This is actually a really interesting number, because it has so many factors, which are numbers it can be evenly divided by. If we include 1 and 360, there are 24 of them (24 being a factor of 360), and in fact every single digit number except 7 is a factor, which is very useful.

Beyond that, a lot of the numbers relate to units of time we still use now, particularly 12, 15, 24 and 60, and it’s divisible by 10, which makes it very compatible with our common base 10 system.

By the way, the Babylonians, who were big astronomers themselves, used a Base 60 system, in which the number 360 would have been expressed as their equivalent of 60.

It’s interesting to think that the larger parts of our timekeeping system are not as arbitrary as they might seem and have a strong basis in reality. As for how we chose to count weeks and the hours in a day, that’s part is totally arbitrary.

We could have just as easily divided each day into 36 hours of 40 minutes each or 18 hours of 80 minutes each, but we didn’t. Why? Who knows, but the most likely explanation is that 12 hours of “day” and 12 hours of “night” just echoed the annual pattern nicely.

Hours, by the way, were the very last thing to be measured and determined, since if you just divided amount of daylight by 12, the length of the hour itself would change throughout the year The more important markers were sunrise and sunset.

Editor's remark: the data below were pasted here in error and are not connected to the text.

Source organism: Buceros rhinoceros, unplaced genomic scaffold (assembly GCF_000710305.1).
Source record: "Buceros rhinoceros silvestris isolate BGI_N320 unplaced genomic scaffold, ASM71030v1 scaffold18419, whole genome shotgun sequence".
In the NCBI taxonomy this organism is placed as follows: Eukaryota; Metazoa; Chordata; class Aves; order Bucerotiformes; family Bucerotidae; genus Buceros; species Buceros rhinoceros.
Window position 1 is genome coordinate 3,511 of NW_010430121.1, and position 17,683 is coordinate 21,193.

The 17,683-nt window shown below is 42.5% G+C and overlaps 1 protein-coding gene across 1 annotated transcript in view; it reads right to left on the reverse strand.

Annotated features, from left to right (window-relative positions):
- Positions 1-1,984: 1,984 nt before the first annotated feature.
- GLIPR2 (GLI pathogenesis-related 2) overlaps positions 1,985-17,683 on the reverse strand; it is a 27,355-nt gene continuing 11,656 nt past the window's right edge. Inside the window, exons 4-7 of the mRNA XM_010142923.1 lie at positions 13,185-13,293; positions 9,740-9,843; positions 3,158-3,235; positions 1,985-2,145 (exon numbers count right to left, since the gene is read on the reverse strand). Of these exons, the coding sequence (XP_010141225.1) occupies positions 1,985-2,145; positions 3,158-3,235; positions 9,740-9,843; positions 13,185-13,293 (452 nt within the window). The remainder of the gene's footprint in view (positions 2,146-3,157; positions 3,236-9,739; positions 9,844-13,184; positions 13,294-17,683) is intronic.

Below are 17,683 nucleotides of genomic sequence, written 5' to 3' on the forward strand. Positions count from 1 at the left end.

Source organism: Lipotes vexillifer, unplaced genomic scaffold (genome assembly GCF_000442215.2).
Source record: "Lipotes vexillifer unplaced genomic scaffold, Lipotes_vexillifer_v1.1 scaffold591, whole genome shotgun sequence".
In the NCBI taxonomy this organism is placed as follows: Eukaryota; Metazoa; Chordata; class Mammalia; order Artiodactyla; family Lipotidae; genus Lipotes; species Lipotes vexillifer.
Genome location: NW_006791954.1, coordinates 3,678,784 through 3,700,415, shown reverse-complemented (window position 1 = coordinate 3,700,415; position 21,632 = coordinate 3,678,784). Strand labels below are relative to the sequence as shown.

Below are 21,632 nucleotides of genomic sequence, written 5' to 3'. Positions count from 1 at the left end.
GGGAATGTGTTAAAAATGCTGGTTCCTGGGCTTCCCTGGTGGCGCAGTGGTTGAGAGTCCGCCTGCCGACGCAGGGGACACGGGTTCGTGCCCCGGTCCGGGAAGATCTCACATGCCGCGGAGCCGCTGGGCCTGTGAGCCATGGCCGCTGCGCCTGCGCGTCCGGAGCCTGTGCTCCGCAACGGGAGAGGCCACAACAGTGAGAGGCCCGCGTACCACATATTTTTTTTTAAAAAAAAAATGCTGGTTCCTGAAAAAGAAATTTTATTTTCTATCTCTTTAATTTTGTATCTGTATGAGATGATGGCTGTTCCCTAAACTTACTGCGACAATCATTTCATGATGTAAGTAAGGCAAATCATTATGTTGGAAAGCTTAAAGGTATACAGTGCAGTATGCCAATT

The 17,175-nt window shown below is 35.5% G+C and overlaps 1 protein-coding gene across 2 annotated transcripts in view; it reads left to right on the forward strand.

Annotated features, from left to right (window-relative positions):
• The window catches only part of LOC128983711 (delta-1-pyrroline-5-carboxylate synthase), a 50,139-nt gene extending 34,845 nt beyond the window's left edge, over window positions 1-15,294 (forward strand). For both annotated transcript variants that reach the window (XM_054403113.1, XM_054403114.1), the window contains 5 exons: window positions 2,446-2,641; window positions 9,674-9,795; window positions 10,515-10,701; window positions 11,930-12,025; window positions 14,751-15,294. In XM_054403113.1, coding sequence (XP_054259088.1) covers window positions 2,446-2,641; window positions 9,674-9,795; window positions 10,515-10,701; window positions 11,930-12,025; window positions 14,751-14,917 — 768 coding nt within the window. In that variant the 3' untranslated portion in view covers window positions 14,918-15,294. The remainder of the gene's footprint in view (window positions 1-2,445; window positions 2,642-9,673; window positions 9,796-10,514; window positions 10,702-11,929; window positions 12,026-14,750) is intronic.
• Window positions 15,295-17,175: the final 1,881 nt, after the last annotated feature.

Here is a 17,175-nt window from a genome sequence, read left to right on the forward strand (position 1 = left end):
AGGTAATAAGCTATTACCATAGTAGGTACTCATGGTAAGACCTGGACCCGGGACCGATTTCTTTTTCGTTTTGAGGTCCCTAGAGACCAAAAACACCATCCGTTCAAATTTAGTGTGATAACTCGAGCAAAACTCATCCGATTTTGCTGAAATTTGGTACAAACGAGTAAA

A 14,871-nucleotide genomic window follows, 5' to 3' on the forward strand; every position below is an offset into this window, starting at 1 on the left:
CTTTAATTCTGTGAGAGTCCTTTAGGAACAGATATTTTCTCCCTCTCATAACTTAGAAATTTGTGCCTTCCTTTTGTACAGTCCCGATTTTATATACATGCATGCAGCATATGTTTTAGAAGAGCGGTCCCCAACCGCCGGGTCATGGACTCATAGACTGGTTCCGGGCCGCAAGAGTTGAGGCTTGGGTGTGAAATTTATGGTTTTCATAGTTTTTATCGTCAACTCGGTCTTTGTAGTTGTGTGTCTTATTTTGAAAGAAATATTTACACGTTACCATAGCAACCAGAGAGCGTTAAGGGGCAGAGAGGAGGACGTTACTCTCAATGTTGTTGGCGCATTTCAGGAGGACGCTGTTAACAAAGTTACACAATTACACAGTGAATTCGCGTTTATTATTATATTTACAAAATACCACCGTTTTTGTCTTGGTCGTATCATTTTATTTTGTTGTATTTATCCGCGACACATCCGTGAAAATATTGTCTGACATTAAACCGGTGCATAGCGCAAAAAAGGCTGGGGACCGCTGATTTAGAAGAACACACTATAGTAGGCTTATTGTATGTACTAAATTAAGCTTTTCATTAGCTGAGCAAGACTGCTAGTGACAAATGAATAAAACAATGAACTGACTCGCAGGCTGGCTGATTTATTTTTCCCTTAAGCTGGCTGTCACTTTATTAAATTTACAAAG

By the way, a word about the image up top. This image is what’s called an “analemma,” and it represents the position of the Sun in the sky over the course of the year, in this case, in the Northern Hemisphere. The points where they cross represent the equinoxes.

Also note that the top half forms a smaller loop than the bottom half. That’s because of a nice quirk of orbital mechanics. The Earth is at its farthest point from the Sun around the beginning of July, right after the northern summer solstice, and at its closest around the beginning of January, right after the northern winter solstice.

So… in July, the planet is actually moving at its slowest because it basically reaching the “top” of the orbit. That is, the Sun’s gravity has flung it as far away as it’s going to get, so it’s now going to slow down and come plunging back. Think of it like throwing a baseball in the air.

Once the Earth has passed through the equinox again, it’s now being pulled in by the Sun, so moves a lot faster in the same period of time.

But what I really wanted to point out was this. Although astronomers insist that “Uranus” is actually pronounced “oo-ra-NOOS” in order to avoid immature jokes, what did they name this image?

Analemma.

Anal Emma. Yeah, those mofos knew exactly what they were doing.

Image source: Giuseppe Donatiello, (CC0), via Wikimedia Commons